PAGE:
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Like previous “most complicated watches” the Hybris Mechanica Grande Sonnerie is very conservatively designed but still have some modern elements to it. The case of the watch is probably the most conservative element of the watch. It is attractive, but nothing special. The dial however has a nice cohesive look and is “unoffensive.” I do like that Jaeger-LeCoultre took the bold step to have the dial partially skeletonized. Not that this is such a unique move as this has been a trend over the last few years for highly complex and exclusive watches, but Jaeger-LeCoultre chose to remove lots of real estate on the dial for more possible complications. ‘Cause, let’s be honest, how long is it before someone comes up with a 27 complication watch? I would have loved Jaeger-LeCoultre watch to just blow everyone away by having a 30 + complication watch. Ah, but they would never do that. Not in a second. Learning from computer hardware companies perhaps (slow jumps in processor speed as an example), they are much better off doing a 26 complication watch, then a 27 complication watch, then 28, and you can see how they will swoon collectors each time. Hey, they are a business too right? They can also say “Jaeger LeCoultre has released [X amount] of the most complex watches in the world – sequentially.” Maybe they have that up their sleeve? Or getting to 26 complications was just that big of a pain.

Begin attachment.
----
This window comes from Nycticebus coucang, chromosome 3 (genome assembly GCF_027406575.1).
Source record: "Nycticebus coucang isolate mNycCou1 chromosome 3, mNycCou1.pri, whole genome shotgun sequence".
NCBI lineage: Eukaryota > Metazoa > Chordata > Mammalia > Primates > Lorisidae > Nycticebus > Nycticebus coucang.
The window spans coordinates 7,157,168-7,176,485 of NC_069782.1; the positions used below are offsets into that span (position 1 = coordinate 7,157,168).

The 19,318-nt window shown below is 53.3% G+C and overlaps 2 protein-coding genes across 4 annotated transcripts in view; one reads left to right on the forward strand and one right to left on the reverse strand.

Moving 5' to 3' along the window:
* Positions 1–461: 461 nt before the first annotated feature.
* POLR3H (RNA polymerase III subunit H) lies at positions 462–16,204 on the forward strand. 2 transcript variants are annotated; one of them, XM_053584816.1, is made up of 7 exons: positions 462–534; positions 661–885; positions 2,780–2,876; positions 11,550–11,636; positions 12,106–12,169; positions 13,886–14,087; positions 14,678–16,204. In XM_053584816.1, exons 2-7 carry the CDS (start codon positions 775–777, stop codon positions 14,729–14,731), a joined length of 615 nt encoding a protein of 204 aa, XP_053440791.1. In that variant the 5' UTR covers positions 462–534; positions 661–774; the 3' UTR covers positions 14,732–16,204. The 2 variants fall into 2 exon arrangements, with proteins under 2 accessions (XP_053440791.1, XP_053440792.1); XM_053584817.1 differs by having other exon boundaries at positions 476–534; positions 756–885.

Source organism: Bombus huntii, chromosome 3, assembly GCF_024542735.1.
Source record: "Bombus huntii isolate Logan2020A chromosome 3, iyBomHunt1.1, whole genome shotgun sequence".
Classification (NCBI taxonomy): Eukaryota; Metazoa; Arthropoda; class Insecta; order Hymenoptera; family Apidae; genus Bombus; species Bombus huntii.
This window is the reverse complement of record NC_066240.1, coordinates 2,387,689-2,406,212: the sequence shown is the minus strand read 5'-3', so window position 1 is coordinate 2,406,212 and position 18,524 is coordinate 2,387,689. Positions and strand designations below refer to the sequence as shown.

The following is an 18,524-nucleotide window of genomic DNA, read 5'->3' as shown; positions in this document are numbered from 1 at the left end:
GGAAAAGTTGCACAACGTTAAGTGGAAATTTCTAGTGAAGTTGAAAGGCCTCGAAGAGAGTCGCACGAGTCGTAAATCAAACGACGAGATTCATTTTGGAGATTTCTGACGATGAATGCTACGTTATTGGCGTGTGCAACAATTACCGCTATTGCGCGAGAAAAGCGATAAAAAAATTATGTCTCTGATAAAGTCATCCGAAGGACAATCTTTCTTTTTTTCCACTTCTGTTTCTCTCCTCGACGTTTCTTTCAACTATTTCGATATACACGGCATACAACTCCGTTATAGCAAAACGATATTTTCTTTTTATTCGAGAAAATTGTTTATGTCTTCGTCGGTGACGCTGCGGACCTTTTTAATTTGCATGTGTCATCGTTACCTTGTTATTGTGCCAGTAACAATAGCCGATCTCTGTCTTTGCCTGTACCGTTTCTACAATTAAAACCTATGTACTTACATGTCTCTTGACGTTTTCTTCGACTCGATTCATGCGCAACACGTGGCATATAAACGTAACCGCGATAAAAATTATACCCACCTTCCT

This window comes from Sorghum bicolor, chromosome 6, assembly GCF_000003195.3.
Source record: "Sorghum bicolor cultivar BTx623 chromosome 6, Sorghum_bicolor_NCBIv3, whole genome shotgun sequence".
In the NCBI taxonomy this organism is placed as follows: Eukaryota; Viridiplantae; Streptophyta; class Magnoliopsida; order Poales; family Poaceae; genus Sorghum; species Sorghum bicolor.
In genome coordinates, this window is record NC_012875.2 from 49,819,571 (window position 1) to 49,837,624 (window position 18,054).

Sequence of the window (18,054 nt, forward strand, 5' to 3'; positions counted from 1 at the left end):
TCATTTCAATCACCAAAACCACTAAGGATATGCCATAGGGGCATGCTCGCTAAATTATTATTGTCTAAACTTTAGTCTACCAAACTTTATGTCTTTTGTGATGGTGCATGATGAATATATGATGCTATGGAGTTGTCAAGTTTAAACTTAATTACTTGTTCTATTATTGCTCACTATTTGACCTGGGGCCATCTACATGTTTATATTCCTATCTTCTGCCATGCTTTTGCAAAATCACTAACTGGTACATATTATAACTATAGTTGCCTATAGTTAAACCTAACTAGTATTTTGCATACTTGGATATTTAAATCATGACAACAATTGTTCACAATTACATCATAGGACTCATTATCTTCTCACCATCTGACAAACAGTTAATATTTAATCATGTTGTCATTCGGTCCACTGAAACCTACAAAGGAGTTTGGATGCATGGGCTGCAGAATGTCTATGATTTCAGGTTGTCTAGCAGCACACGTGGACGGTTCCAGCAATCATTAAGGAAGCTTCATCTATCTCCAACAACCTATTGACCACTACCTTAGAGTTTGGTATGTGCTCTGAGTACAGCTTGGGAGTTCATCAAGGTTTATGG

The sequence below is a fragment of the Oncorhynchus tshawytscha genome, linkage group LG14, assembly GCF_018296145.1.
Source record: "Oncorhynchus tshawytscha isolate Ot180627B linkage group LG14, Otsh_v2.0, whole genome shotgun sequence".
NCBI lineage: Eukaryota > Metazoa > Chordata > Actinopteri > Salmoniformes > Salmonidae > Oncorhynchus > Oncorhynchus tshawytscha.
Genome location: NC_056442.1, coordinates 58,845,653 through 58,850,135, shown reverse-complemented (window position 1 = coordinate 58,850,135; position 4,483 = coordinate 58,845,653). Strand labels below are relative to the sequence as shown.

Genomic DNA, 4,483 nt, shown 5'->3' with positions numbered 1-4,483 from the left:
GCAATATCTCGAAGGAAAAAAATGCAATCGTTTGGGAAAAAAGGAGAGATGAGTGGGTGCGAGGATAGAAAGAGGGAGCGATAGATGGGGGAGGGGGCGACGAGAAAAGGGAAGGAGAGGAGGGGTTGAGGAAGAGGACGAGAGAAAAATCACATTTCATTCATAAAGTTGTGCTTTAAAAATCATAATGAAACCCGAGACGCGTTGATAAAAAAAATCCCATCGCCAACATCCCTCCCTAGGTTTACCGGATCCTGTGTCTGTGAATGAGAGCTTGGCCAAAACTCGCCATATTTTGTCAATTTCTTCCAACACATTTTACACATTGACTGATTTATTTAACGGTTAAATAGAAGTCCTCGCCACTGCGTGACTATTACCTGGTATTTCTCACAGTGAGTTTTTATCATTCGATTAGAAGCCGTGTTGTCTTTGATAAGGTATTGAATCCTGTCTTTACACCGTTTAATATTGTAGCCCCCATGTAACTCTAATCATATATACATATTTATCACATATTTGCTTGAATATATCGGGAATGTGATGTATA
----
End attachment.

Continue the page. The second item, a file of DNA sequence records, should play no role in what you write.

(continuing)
At $2,500,000 the Jaeger-LeCoultre Hyrbis Mechanica Grande Sonnerie is a “good deal” as it comes with two other watches. I don’t know that anyone really wants the other watches that much. We have the original Gyrotourbillon watch, not even the Gyrotourbillon 2, and the Reverso Complication a Triptyque, which is pretty cool, but you have to do a lot of case switching around to see all the complications. Then there is that safe that the watches come in. I’d like to see how this thing is delivered. “Sir, where would you like your 450 pound safe placed?” Actually I don’t know quite how big the safe is, but I hear it is larger than something that just fits three watches. For $2.5 million Jaeger-LeCoultre’s president needs to hand deliver it on his back via red carpet with armed guards with M-16 automatic machine guns. Now that is presentation! $2.5 million may seem like a lot (which it is), but Jaeger-LeCoultre will likely find 30 people on the planet interested in the watch set. It is a relatively sound investment, not that if you have this type of money and are willing to spend it on a watch you need to worry about this type of investment. Still it is nice to know you aren’t losing too much money on the purchase. Instead is the price of saying that you have the most complex watch in the world  (for at least a few years). Plus the watch is still pretty nice. I worry about the fragility of it, as it is so complex and delicate. So once in a while you can take it out of the case and play with it. I would love to see Jaeger-LeCoultre follow the path of BNB Concept’s Confrerie Horlogere, who five a lifetime warranty on their watches. I mean once you get to that price it would be nice to offer free lifetime service on the watch. I mean you are talking about a likely repeat customer right? So there you have it. In the next several months Jaeger-LeCoultre will release the Hybris Mechanica Grande Sonnerie watch and we can take another look at it then.